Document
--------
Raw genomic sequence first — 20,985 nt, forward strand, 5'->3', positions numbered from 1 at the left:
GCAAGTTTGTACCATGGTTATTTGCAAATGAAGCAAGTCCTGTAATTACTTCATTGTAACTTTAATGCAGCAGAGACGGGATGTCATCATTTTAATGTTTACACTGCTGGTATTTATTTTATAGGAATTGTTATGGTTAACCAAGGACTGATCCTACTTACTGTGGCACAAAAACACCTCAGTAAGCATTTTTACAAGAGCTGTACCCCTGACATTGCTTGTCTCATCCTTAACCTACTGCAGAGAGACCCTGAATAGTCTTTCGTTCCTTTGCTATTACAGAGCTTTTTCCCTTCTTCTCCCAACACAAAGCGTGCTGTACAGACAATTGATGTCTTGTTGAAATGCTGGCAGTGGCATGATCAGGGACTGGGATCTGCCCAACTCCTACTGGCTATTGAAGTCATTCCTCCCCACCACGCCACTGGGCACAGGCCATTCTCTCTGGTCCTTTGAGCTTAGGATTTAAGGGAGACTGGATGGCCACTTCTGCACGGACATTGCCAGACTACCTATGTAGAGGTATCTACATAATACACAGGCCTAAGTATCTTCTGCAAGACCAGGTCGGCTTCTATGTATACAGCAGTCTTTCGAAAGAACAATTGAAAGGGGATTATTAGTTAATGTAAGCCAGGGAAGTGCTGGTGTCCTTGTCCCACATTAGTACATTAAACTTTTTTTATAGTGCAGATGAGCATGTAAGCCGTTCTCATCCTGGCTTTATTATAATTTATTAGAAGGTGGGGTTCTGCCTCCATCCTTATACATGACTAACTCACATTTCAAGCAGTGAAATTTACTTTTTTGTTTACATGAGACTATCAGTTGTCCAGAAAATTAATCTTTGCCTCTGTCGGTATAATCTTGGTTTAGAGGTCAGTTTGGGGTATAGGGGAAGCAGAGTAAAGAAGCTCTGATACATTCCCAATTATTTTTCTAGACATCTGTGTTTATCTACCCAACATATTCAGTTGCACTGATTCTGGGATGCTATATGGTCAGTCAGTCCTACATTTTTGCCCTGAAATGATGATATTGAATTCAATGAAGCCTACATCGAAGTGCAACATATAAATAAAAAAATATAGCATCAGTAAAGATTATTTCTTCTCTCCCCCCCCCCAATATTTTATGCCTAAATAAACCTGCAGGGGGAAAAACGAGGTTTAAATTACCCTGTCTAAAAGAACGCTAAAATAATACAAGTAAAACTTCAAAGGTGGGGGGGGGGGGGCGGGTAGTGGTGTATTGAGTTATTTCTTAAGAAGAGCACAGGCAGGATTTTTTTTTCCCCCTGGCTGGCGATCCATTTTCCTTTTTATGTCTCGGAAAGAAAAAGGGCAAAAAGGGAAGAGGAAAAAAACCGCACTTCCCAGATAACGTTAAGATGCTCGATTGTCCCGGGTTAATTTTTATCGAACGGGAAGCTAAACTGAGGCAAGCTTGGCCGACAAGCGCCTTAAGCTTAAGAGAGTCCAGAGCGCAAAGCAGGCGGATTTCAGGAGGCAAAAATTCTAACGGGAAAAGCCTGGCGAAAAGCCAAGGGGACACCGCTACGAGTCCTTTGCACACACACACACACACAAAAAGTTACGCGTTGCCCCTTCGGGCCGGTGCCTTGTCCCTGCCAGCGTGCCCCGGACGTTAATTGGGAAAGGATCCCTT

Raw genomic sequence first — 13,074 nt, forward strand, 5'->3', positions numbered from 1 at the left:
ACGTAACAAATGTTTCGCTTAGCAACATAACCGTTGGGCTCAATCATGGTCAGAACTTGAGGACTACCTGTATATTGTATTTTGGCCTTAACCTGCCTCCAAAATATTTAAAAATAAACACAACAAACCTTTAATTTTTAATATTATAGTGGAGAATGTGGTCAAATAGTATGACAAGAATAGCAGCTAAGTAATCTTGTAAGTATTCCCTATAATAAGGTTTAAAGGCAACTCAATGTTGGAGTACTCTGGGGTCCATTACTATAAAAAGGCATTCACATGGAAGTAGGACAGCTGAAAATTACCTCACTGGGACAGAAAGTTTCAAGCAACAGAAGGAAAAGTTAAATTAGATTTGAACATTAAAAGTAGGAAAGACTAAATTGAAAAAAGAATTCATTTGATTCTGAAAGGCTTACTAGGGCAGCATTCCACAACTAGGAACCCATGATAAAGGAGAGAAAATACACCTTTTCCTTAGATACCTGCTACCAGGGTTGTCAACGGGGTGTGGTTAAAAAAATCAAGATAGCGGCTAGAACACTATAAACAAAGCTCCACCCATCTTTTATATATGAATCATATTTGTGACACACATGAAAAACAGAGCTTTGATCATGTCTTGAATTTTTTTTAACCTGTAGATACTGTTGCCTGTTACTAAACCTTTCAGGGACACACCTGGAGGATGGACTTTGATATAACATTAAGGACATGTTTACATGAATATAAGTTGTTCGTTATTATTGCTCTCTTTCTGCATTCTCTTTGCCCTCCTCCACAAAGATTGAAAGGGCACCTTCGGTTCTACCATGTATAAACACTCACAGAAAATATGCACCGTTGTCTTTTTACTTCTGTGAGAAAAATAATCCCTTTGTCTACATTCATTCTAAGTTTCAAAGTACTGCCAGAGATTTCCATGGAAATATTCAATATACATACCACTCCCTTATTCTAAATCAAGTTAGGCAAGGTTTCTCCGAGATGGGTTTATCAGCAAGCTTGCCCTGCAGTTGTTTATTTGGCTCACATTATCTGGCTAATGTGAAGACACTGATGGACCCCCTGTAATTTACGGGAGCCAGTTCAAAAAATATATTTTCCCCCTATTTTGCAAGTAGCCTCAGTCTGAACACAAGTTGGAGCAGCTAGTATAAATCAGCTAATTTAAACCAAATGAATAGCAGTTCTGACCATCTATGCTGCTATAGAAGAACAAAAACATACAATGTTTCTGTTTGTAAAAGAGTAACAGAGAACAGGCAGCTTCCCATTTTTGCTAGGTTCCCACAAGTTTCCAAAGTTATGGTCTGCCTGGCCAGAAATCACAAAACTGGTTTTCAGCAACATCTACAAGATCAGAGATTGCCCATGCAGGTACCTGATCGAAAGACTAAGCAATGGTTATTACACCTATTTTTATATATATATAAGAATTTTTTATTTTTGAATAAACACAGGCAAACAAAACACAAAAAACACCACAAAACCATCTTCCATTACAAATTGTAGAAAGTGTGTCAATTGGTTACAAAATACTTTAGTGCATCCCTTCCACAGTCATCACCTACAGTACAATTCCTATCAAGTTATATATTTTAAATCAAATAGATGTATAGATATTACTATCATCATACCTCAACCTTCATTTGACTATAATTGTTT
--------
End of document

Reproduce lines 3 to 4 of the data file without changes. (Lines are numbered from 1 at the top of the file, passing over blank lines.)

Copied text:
Raw genomic sequence first — 13,074 nt, forward strand, 5'->3', positions numbered from 1 at the left:
ACGTAACAAATGTTTCGCTTAGCAACATAACCGTTGGGCTCAATCATGGTCAGAACTTGAGGACTACCTGTATATTGTATTTTGGCCTTAACCTGCCTCCAAAATATTTAAAAATAAACACAACAAACCTTTAATTTTTAATATTATAGTGGAGAATGTGGTCAAATAGTATGACAAGAATAGCAGCTAAGTAATCTTGTAAGTATTCCCTATAATAAGGTTTAAAGGCAACTCAATGTTGGAGTACTCTGGGGTCCATTACTATAAAAAGGCATTCACATGGAAGTAGGACAGCTGAAAATTACCTCACTGGGACAGAAAGTTTCAAGCAACAGAAGGAAAAGTTAAATTAGATTTGAACATTAAAAGTAGGAAAGACTAAATTGAAAAAAGAATTCATTTGATTCTGAAAGGCTTACTAGGGCAGCATTCCACAACTAGGAACCCATGATAAAGGAGAGAAAATACACCTTTTCCTTAGATACCTGCTACCAGGGTTGTCAACGGGGTGTGGTTAAAAAAATCAAGATAGCGGCTAGAACACTATAAACAAAGCTCCACCCATCTTTTATATATGAATCATATTTGTGACACACATGAAAAACAGAGCTTTGATCATGTCTTGAATTTTTTTTAACCTGTAGATACTGTTGCCTGTTACTAAACCTTTCAGGGACACACCTGGAGGATGGACTTTGATATAACATTAAGGACATGTTTACATGAATATAAGTTGTTCGTTATTATTGCTCTCTTTCTGCATTCTCTTTGCCCTCCTCCACAAAGATTGAAAGGGCACCTTCGGTTCTACCATGTATAAACACTCACAGAAAATATGCACCGTTGTCTTTTTACTTCTGTGAGAAAAATAATCCCTTTGTCTACATTCATTCTAAGTTTCAAAGTACTGCCAGAGATTTCCATGGAAATATTCAATATACATACCACTCCCTTATTCTAAATCAAGTTAGGCAAGGTTTCTCCGAGATGGGTTTATCAGCAAGCTTGCCCTGCAGTTGTTTATTTGGCTCACATTATCTGGCTAATGTGAAGACACTGATGGACCCCCTGTAATTTACGGGAGCCAGTTCAAAAAATATATTTTCCCCCTATTTTGCAAGTAGCCTCAGTCTGAACACAAGTTGGAGCAGCTAGTATAAATCAGCTAATTTAAACCAAATGAATAGCAGTTCTGACCATCTATGCTGCTATAGAAGAACAAAAACATACAATGTTTCTGTTTGTAAAAGAGTAACAGAGAACAGGCAGCTTCCCATTTTTGCTAGGTTCCCACAAGTTTCCAAAGTTATGGTCTGCCTGGCCAGAAATCACAAAACTGGTTTTCAGCAACATCTACAAGATCAGAGATTGCCCATGCAGGTACCTGATCGAAAGACTAAGCAATGGTTATTACACCTATTTTTATATATATATAAGAATTTTTTATTTTTGAATAAACACAGGCAAACAAAACACAAAAAACACCACAAAACCATCTTCCATTACAAATTGTAGAAAGTGTGTCAATTGGTTACAAAATACTTTAGTGCATCCCTTCCACAGTCATCACCTACAGTACAATTCCTATCAAGTTATATATTTTAAATCAAATAGATGTATAGATATTACTATCATCATACCTCAACCTTCATTTGACTATAATTGTTT